Wednesday morning conference

Source:  Wednesday morning conference    Tag:  parental consanguinity

Part 1: "Late Walker":  Gross Motor Delay















Things to Consider
  • Gross motor development has wider variation than fine motor development
  • Premature babies can vary in timing and pattern of gross motor development
  • Environment usually does not play a big role
  • Family history matters
Milestones
  • Bearing weight: 4-6 months
  • No head lag: 4 months
  • Sit independently: 6-7 months
  • Walking: 9-18 months
  • Moro: Gone by 2 months
  • Asymmetric tonic neck reflex: Gone by 2-4 months
  • Clonus: normal at birth, should be gone by 6 months

Ellie's favorite way to assess tone in infants: vertical suspension
  • High tone: legs completely straight, scissor sign in vertical suspension (legs cross)
  • Low tone: slip through "feel like a noodle"

Case #1:  3 month old with isolated LE tone (increased LE tone, ankle clonus, weight bearing, rest of development normal).
  • OK to watch
  • PT in early infancy (first 6 months) does not make a difference in patients with cerebral palsy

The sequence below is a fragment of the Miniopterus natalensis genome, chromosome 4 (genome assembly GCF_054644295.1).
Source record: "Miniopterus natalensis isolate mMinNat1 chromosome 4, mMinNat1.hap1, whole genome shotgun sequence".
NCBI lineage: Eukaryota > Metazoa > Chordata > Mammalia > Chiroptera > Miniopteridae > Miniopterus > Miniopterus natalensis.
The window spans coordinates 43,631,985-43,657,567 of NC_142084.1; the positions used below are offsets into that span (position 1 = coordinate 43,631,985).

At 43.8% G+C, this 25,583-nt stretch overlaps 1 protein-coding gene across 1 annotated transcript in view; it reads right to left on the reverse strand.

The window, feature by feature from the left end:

Case #2:  10 month old with hypotonia, gross and fine motor delays (not sitting, raking grasp)

Could be neurological or neuromuscular disorder.
  • Central vs peripheral
    • No weakness vs + weakness (spinal cord, anterior horn cell, peripheral nerve, myoneural junction, muscle)- distinguish weakness from tone!
    • Static (CP) vs progressive (neurodegenerative, infection, metabolic)
      • Progressive: look for regression, parental consanguinity
  • Refer to neurology (may be helpful with diagnosis) vs. PMR vs. infants and toddlers (maybe all of the above)
  • Diagnostic testing: CK (r/o muscular dystrophy), check NMS, or if progressive (thyroid, lytes, Ca, P, urine for amino acids, mucopolysaccharides- consider waiting for specialist to order)

Case #3:  18 month old boy not walking yet, everything else normal
  • Probably normal variant (Oxford study: 257 non-walkers at 18 months: 3.5% CP; 2.3% minor neurological abnormality)
  • Also, consider muscular dystrophy (worth getting CK), DDH
  • Refer to PM+R
Toe-walking
  • Swedish study (7/2012) showed 2.1% of 5 1/2 year-olds (n=1406) still walked on toes and were otherwise normal
  • May refer if achilles is tight or obligate toe walker (all the time)

Part 2: In-toeing

Metatarsus Adductus

  • Can have parents do stretching
  • Refer (to ortho) if you can't correct or if still severe at 2 months
    • Mild to moderate: Reverse shoes
    • Severe: Casting

Femoral Anteversion

  • Positive if W to 45 degrees when prone
  • OK to watch and will improve- do not need to refer if not interfering with function
Tibial Torsion

  • Thigh foot angle (when prone, ankle of foot should = angle of thigh = slightly outward)
  • OK to watch and will improve- do not need to refer if not interfering with function
Knees: normal progression
  • 2 years: bow-leg (genu varum)
    • very bowed- consider Blount's and ricket's
  • 4 years: knock-kneed (genu valgum)
  • 6 years: normal